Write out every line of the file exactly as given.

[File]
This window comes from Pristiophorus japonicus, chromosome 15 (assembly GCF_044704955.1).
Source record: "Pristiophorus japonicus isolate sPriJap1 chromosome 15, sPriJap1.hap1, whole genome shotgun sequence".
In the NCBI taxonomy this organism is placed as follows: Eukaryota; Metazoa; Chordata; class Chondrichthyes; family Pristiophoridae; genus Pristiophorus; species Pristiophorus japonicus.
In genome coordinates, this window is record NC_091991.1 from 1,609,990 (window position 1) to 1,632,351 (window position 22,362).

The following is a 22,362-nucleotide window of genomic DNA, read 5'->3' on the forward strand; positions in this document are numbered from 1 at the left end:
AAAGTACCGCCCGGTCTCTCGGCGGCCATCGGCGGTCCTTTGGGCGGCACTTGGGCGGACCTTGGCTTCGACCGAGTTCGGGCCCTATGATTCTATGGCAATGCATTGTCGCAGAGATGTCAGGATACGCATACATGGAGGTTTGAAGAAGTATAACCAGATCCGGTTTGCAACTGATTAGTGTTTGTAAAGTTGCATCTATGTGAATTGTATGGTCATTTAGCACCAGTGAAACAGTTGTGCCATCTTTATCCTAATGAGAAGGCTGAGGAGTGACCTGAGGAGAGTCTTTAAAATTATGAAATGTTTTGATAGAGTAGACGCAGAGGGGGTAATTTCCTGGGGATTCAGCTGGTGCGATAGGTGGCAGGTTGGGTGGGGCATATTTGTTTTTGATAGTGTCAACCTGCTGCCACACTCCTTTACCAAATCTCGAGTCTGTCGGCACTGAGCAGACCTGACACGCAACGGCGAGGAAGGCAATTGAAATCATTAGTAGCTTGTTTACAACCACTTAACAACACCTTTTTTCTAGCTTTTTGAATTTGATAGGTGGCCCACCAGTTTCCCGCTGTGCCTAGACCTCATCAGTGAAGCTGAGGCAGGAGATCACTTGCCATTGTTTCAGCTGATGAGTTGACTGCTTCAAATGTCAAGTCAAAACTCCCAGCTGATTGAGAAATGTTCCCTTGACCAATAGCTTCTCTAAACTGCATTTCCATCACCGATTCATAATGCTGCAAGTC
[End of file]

This window comes from Pristiophorus japonicus, chromosome 15 (assembly GCF_044704955.1).
Source record: "Pristiophorus japonicus isolate sPriJap1 chromosome 15, sPriJap1.hap1, whole genome shotgun sequence".
In the NCBI taxonomy this organism is placed as follows: Eukaryota; Metazoa; Chordata; class Chondrichthyes; family Pristiophoridae; genus Pristiophorus; species Pristiophorus japonicus.
In genome coordinates, this window is record NC_091991.1 from 1,609,990 (window position 1) to 1,632,351 (window position 22,362).

The following is a 22,362-nucleotide window of genomic DNA, read 5'->3' on the forward strand; positions in this document are numbered from 1 at the left end:
AAAGTACCGCCCGGTCTCTCGGCGGCCATCGGCGGTCCTTTGGGCGGCACTTGGGCGGACCTTGGCTTCGACCGAGTTCGGGCCCTATGATTCTATGGCAATGCATTGTCGCAGAGATGTCAGGATACGCATACATGGAGGTTTGAAGAAGTATAACCAGATCCGGTTTGCAACTGATTAGTGTTTGTAAAGTTGCATCTATGTGAATTGTATGGTCATTTAGCACCAGTGAAACAGTTGTGCCATCTTTATCCTAATGAGAAGGCTGAGGAGTGACCTGAGGAGAGTCTTTAAAATTATGAAATGTTTTGATAGAGTAGACGCAGAGGGGGTAATTTCCTGGGGATTCAGCTGGTGCGATAGGTGGCAGGTTGGGTGGGGCATATTTGTTTTTGATAGTGTCAACCTGCTGCCACACTCCTTTACCAAATCTCGAGTCTGTCGGCACTGAGCAGACCTGACACGCAACGGCGAGGAAGGCAATTGAAATCATTAGTAGCTTGTTTACAACCACTTAACAACACCTTTTTTCTAGCTTTTTGAATTTGATAGGTGGCCCACCAGTTTCCCGCTGTGCCTAGACCTCATCAGTGAAGCTGAGGCAGGAGATCACTTGCCATTGTTTCAGCTGATGAGTTGACTGCTTCAAATGTCAAGTCAAAACTCCCAGCTGATTGAGAAATGTTCCCTTGACCAATAGCTTCTCTAAACTGCATTTCCATCACCGATTCATAATGCTGCAAGTC